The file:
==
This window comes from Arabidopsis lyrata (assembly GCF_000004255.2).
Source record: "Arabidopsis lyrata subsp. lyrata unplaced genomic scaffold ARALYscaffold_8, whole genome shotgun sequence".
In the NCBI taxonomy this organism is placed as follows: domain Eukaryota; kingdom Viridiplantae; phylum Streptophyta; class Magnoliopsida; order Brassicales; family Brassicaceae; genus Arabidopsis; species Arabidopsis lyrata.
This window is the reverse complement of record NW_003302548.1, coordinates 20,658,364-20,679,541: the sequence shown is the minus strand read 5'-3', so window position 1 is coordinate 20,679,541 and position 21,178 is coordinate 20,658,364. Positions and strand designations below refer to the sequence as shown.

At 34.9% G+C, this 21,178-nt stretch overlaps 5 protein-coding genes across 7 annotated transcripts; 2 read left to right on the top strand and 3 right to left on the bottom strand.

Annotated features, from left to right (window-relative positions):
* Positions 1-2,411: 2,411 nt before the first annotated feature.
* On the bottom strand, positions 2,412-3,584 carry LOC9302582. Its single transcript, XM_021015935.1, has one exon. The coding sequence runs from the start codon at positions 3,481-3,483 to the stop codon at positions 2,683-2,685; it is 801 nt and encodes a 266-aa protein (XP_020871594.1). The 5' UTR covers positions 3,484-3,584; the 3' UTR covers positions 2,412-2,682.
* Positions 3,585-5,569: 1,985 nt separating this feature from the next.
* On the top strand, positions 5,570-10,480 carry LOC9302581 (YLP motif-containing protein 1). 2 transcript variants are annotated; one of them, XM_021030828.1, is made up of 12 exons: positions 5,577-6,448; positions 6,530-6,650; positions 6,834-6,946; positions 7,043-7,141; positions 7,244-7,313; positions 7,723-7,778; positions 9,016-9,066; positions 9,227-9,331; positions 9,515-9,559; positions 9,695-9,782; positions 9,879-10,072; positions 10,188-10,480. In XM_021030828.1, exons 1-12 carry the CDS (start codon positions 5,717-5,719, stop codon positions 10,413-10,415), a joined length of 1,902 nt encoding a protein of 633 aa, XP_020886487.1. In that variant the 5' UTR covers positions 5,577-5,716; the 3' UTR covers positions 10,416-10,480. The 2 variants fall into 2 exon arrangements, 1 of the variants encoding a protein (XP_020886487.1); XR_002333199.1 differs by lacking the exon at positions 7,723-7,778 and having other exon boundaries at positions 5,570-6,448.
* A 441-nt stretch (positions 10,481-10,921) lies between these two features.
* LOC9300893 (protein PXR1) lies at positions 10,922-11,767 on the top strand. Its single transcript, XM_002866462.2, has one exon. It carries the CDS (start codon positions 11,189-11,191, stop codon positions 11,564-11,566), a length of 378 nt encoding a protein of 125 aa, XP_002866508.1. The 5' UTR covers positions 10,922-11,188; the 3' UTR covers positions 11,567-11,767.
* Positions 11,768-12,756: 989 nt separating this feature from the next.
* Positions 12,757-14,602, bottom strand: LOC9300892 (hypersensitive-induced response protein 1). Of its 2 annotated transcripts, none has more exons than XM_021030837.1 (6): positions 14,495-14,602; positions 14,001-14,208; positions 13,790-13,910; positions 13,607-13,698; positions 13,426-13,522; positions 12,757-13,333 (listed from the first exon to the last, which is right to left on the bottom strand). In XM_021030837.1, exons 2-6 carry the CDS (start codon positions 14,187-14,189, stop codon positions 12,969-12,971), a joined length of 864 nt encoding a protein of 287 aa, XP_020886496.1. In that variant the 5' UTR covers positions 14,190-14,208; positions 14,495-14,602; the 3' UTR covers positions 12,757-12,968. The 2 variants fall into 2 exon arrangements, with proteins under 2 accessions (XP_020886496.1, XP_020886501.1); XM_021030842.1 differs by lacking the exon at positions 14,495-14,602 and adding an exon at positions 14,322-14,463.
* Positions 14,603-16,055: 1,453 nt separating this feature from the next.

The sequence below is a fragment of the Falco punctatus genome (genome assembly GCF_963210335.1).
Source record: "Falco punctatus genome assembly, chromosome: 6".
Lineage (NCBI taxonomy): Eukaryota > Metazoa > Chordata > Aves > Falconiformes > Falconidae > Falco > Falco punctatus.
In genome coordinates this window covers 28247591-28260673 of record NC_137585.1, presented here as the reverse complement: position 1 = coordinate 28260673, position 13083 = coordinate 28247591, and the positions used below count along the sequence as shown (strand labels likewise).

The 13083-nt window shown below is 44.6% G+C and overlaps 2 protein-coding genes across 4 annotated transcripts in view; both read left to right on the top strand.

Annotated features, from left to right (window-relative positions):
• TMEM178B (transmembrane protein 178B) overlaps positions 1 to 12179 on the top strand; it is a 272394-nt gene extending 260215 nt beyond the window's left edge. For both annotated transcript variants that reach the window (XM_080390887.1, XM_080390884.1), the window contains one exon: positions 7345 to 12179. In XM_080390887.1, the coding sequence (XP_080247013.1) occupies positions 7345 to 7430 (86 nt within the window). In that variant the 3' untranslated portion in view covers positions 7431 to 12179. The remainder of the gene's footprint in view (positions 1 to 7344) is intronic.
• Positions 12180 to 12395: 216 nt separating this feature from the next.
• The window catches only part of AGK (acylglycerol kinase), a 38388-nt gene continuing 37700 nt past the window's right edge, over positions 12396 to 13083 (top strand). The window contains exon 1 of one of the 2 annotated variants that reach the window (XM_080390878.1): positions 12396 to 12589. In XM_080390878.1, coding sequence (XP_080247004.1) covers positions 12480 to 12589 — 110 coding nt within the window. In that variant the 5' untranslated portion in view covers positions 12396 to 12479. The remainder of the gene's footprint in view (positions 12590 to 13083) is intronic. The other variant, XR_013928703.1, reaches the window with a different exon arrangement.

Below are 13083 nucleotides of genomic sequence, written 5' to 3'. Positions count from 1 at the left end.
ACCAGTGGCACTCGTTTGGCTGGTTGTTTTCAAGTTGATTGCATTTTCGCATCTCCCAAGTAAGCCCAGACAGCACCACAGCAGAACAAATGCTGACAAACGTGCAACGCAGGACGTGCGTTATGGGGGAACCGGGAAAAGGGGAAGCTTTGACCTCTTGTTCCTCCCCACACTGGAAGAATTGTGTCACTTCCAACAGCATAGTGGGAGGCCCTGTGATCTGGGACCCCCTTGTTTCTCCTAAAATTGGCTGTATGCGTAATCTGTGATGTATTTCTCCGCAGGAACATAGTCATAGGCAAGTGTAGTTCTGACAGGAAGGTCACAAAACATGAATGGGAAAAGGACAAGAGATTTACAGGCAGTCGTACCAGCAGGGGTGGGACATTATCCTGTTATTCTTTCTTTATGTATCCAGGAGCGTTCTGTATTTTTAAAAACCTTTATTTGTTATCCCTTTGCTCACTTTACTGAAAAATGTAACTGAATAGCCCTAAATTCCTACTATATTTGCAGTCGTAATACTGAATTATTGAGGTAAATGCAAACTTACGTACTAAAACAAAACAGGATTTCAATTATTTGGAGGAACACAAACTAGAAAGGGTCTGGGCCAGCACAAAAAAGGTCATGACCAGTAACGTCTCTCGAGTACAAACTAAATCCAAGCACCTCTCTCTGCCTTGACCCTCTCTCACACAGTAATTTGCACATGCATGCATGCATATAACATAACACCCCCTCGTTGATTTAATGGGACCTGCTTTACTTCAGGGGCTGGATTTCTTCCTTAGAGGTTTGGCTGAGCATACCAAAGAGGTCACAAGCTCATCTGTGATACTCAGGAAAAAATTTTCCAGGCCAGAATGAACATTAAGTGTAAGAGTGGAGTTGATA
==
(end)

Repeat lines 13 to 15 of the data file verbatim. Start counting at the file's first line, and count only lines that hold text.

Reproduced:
* Positions 11,768-12,756: 989 nt separating this feature from the next.
* Positions 12,757-14,602, bottom strand: LOC9300892 (hypersensitive-induced response protein 1). Of its 2 annotated transcripts, none has more exons than XM_021030837.1 (6): positions 14,495-14,602; positions 14,001-14,208; positions 13,790-13,910; positions 13,607-13,698; positions 13,426-13,522; positions 12,757-13,333 (listed from the first exon to the last, which is right to left on the bottom strand). In XM_021030837.1, exons 2-6 carry the CDS (start codon positions 14,187-14,189, stop codon positions 12,969-12,971), a joined length of 864 nt encoding a protein of 287 aa, XP_020886496.1. In that variant the 5' UTR covers positions 14,190-14,208; positions 14,495-14,602; the 3' UTR covers positions 12,757-12,968. The 2 variants fall into 2 exon arrangements, with proteins under 2 accessions (XP_020886496.1, XP_020886501.1); XM_021030842.1 differs by lacking the exon at positions 14,495-14,602 and adding an exon at positions 14,322-14,463.
* Positions 14,603-16,055: 1,453 nt separating this feature from the next.